January 31, 2018
By the year 2044, the United States will not have a single ethnic majority. By 2060, one in five Americans will be foreign-born. And in 2016, for the first time in U.S. history, babies of color were born the majority. In addition, the #MeToo movement has empowered millions of women to speak out on the many insidious forms of harassment and gender bias they face. As we all continue to navigate these challenges, it is clear that the legal profession needs to better represent the diverse identities of our nation.
At the same time, our legal profession’s wellness statistics remain troubling. The recent report from the American Bar Association and the Hazelden Betty Ford Foundation showed that 21% of attorneys qualify as problem drinkers, 28% struggle with some level of depression and 19% demonstrate symptoms of anxiety. Attorneys in the first 10 years of practice exhibit the highest incidence of these problems.
Both of these issues remain of central concern to the Illinois Supreme Court. That is why, in April 2017, the Court amended Supreme Court Rule 794(d) regarding professional responsibility CLE. The Rule now requires that Illinois lawyers take one hour of diversity and inclusion CLE and one hour of mental health and substance abuse CLE every two years.
Attorneys have a multitude of ways to fulfill the requirement, including through taking traditional live CLE programming, writing articles, teaching about diversity and well-being, and by completing the Court’s lawyer-to-lawyer mentoring program. For wellness courses in particular, the Lawyers’ Assistance Program continues its enormous task of traveling the state and delivering programming on attorney well-being, as well as offering online programming on mental health and substance abuse challenges.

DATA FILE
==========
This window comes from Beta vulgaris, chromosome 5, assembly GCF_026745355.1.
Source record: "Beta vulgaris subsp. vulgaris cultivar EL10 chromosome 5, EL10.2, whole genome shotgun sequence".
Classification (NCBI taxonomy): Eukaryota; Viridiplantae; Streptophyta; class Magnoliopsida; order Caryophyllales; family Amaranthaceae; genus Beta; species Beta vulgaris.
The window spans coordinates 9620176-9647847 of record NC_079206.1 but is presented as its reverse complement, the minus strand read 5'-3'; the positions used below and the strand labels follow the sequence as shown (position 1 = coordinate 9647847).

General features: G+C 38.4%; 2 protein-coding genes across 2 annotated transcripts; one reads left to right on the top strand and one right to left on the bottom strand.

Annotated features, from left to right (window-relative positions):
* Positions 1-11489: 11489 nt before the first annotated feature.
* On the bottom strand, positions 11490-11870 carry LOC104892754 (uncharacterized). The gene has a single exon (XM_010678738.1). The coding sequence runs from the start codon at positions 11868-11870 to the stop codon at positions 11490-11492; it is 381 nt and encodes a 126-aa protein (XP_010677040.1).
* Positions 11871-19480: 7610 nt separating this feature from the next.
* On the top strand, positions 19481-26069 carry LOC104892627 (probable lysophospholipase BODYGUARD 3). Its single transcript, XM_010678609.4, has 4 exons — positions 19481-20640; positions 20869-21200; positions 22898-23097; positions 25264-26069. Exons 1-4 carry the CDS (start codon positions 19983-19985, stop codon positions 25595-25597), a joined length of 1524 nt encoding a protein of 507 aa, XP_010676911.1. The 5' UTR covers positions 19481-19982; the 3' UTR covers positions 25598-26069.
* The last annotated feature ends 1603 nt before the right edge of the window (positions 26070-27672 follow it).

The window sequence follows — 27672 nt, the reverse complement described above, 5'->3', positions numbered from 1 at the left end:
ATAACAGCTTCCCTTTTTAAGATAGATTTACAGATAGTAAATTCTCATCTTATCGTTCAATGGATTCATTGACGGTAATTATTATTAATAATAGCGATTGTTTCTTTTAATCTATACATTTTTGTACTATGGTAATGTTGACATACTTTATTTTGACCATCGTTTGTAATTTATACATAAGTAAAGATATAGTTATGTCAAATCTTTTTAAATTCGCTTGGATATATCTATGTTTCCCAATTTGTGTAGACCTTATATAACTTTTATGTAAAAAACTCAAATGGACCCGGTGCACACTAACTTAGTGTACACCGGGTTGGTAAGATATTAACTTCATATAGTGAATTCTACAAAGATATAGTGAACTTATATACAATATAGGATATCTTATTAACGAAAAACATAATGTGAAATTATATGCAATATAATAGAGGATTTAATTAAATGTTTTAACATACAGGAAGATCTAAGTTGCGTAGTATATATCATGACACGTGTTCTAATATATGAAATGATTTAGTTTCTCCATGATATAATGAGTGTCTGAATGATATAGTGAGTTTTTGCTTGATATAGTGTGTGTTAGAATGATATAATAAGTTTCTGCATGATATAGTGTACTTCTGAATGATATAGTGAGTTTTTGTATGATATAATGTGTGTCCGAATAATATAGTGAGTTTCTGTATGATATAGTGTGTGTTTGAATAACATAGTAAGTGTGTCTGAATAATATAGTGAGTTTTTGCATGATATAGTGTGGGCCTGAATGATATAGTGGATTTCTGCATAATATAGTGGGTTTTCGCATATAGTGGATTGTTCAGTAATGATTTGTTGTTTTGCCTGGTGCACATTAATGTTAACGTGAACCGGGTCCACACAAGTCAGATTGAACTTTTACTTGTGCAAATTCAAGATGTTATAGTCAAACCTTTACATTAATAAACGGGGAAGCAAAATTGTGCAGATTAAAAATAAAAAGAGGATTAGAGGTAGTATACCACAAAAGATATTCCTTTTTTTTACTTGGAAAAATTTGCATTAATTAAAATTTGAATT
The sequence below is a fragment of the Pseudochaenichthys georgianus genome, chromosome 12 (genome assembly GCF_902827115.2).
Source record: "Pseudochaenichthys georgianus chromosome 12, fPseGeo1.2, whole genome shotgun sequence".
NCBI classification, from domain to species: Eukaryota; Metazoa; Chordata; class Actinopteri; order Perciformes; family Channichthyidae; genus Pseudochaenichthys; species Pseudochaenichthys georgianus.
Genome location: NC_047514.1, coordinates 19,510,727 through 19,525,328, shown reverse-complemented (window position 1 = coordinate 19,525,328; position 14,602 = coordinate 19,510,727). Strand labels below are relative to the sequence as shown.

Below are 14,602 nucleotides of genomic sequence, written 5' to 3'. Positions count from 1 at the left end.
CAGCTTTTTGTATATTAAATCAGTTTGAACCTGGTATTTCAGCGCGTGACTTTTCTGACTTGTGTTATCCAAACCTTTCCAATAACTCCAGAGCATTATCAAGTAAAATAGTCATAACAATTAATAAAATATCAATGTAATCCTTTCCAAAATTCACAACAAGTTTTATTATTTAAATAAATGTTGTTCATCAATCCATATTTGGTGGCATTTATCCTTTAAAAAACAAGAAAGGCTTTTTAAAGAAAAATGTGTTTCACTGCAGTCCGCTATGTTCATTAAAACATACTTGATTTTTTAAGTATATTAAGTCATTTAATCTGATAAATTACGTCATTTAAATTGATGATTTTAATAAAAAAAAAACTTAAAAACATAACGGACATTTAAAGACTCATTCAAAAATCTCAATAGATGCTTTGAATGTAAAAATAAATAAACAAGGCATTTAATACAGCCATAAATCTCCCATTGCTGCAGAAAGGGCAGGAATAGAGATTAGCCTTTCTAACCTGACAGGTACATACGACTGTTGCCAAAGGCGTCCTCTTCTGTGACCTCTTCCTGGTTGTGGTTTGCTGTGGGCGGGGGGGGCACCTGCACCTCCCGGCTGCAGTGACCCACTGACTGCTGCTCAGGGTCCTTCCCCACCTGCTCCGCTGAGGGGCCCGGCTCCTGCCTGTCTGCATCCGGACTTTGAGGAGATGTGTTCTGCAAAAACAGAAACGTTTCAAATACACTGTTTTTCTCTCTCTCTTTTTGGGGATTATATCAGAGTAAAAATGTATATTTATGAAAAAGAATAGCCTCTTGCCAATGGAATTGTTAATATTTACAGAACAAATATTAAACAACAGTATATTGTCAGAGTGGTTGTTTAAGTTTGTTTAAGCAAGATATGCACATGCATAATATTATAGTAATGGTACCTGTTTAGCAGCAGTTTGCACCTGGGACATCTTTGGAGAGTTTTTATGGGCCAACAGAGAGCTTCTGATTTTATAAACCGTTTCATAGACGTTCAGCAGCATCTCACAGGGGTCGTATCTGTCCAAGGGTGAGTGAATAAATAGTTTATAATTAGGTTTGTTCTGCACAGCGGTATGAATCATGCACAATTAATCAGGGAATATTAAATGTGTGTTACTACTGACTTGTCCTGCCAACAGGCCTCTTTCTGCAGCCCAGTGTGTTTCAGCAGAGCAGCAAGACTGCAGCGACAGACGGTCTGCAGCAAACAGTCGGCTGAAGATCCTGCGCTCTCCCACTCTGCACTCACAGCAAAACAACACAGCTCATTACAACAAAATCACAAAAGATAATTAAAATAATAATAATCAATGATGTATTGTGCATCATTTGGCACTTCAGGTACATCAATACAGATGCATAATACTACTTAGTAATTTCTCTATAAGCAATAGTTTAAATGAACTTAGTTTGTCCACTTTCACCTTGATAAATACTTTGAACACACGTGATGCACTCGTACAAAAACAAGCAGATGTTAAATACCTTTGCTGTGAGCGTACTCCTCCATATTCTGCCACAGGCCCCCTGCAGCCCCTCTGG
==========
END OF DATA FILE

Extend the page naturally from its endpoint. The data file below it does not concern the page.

As for us at the Commission on Professionalism, we have long been involved in the diversity space. The Court has tasked us with “foster[ing] commitment to the elimination of bias and divisiveness within the legal and judicial systems.” In keeping with that directive, this January, the Commission released its third online, interactive e-learning module, Rebalance the Scales: Implicit Bias, Diversity and the Legal Profession.
The one-hour course centers on documentary clips with experts who discuss diversity and inclusion challenges in the profession. The focus then turns to implicit bias as one of the primary factors inhibiting full inclusion in the profession. The experts discuss the neuroscience of implicit bias, how implicit bias plays out in the legal profession, and strategies to interrupt implicit bias. Finally, using the latest in interactive learning, course users navigate through real-life implicit bias scenarios and offer their advice on what action an attorney should take when encountering implicit bias.
We encourage all lawyers in Illinois to take the course. Judges are of course welcome to take the course as well. We are in the middle of a sea change in this profession when it comes to issues of diversity and well-being. It is incumbent on all of us to both navigate and direct this change, and equip ourselves with every tool we need to succeed.